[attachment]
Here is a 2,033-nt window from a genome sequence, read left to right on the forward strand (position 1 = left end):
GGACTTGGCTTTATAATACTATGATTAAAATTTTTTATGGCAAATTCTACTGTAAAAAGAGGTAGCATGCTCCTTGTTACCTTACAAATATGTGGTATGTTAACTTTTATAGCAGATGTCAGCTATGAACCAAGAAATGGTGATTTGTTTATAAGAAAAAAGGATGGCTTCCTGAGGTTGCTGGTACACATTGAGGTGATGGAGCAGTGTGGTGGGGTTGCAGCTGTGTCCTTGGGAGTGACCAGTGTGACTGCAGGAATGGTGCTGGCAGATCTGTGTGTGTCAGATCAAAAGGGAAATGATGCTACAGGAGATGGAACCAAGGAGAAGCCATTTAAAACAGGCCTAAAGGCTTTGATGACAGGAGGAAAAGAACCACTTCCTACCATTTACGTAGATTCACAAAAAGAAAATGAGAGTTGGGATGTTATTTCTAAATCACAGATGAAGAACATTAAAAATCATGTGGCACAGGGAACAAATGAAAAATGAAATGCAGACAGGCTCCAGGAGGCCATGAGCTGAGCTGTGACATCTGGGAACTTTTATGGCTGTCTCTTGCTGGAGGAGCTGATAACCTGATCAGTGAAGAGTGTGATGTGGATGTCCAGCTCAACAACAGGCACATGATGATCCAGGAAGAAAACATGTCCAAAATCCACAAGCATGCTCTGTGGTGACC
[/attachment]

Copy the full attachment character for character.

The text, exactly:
Here is a 2,033-nt window from a genome sequence, read left to right on the forward strand (position 1 = left end):
GGACTTGGCTTTATAATACTATGATTAAAATTTTTTATGGCAAATTCTACTGTAAAAAGAGGTAGCATGCTCCTTGTTACCTTACAAATATGTGGTATGTTAACTTTTATAGCAGATGTCAGCTATGAACCAAGAAATGGTGATTTGTTTATAAGAAAAAAGGATGGCTTCCTGAGGTTGCTGGTACACATTGAGGTGATGGAGCAGTGTGGTGGGGTTGCAGCTGTGTCCTTGGGAGTGACCAGTGTGACTGCAGGAATGGTGCTGGCAGATCTGTGTGTGTCAGATCAAAAGGGAAATGATGCTACAGGAGATGGAACCAAGGAGAAGCCATTTAAAACAGGCCTAAAGGCTTTGATGACAGGAGGAAAAGAACCACTTCCTACCATTTACGTAGATTCACAAAAAGAAAATGAGAGTTGGGATGTTATTTCTAAATCACAGATGAAGAACATTAAAAATCATGTGGCACAGGGAACAAATGAAAAATGAAATGCAGACAGGCTCCAGGAGGCCATGAGCTGAGCTGTGACATCTGGGAACTTTTATGGCTGTCTCTTGCTGGAGGAGCTGATAACCTGATCAGTGAAGAGTGTGATGTGGATGTCCAGCTCAACAACAGGCACATGATGATCCAGGAAGAAAACATGTCCAAAATCCACAAGCATGCTCTGTGGTGACC